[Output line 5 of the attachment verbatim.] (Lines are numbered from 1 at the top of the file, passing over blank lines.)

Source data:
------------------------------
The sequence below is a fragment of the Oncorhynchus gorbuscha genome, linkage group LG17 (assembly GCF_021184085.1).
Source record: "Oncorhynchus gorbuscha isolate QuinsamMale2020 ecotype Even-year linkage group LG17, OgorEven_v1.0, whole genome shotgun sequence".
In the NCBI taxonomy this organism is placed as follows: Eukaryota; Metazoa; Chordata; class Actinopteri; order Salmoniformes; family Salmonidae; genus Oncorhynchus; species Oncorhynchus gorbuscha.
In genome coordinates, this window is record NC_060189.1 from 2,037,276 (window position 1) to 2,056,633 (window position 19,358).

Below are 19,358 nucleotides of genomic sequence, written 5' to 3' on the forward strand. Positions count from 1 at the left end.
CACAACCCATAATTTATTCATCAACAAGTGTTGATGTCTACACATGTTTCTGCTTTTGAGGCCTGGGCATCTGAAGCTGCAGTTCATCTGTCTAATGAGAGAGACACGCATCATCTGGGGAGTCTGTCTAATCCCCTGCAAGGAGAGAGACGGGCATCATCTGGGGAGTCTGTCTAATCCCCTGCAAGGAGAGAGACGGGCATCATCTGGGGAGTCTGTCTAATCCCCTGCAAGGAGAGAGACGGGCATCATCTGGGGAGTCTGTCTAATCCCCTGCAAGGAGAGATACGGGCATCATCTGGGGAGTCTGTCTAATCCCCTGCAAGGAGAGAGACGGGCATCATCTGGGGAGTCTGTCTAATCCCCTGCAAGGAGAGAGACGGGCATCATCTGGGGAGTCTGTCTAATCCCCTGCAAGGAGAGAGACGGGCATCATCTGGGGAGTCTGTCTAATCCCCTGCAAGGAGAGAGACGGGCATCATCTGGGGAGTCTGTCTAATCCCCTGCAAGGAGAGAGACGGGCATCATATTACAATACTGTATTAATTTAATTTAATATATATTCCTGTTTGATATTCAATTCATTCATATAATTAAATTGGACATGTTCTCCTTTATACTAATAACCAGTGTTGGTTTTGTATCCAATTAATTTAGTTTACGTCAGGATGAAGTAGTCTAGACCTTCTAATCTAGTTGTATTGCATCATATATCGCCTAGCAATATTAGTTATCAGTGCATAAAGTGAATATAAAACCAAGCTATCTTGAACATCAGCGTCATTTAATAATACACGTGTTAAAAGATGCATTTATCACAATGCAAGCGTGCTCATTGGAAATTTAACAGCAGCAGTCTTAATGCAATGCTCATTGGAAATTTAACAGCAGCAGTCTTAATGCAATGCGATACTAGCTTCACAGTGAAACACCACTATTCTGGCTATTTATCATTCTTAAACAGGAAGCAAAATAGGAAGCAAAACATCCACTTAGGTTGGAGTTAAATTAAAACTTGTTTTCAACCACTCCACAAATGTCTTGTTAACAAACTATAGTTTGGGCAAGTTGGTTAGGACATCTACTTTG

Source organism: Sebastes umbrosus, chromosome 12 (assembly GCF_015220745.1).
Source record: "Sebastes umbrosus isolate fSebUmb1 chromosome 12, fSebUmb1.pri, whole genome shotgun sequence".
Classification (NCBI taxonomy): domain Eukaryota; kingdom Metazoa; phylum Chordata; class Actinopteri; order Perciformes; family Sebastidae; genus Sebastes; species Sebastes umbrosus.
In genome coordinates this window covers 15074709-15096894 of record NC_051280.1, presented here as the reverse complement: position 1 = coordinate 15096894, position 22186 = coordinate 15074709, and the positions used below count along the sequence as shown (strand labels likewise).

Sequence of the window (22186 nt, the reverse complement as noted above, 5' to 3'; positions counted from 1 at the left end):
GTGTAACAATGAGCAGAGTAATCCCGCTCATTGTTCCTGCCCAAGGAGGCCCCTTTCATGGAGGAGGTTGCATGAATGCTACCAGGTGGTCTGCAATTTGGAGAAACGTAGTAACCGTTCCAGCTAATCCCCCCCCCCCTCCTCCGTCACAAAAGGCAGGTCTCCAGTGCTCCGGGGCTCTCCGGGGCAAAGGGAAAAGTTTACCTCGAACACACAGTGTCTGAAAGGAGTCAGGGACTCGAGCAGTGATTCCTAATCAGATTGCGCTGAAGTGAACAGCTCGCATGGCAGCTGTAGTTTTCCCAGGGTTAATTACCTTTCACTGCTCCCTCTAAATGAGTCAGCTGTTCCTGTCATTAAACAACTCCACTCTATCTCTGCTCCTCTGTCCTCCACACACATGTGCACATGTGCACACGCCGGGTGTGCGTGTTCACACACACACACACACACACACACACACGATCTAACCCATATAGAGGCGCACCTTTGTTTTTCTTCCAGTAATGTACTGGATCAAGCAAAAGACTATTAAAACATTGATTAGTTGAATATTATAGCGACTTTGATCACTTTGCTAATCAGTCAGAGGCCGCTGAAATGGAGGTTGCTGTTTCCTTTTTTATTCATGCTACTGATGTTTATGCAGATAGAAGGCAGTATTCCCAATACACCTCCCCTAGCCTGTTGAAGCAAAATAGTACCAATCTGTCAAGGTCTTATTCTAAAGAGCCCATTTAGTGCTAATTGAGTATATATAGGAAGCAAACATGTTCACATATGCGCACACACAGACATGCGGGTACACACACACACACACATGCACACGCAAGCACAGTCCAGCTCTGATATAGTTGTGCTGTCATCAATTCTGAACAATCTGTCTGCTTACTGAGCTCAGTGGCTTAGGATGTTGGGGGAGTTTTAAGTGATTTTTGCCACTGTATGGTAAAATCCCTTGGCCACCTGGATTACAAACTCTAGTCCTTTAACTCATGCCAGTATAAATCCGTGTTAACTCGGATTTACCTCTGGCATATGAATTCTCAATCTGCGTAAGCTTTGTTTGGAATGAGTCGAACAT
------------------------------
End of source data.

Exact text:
Below are 19,358 nucleotides of genomic sequence, written 5' to 3' on the forward strand. Positions count from 1 at the left end.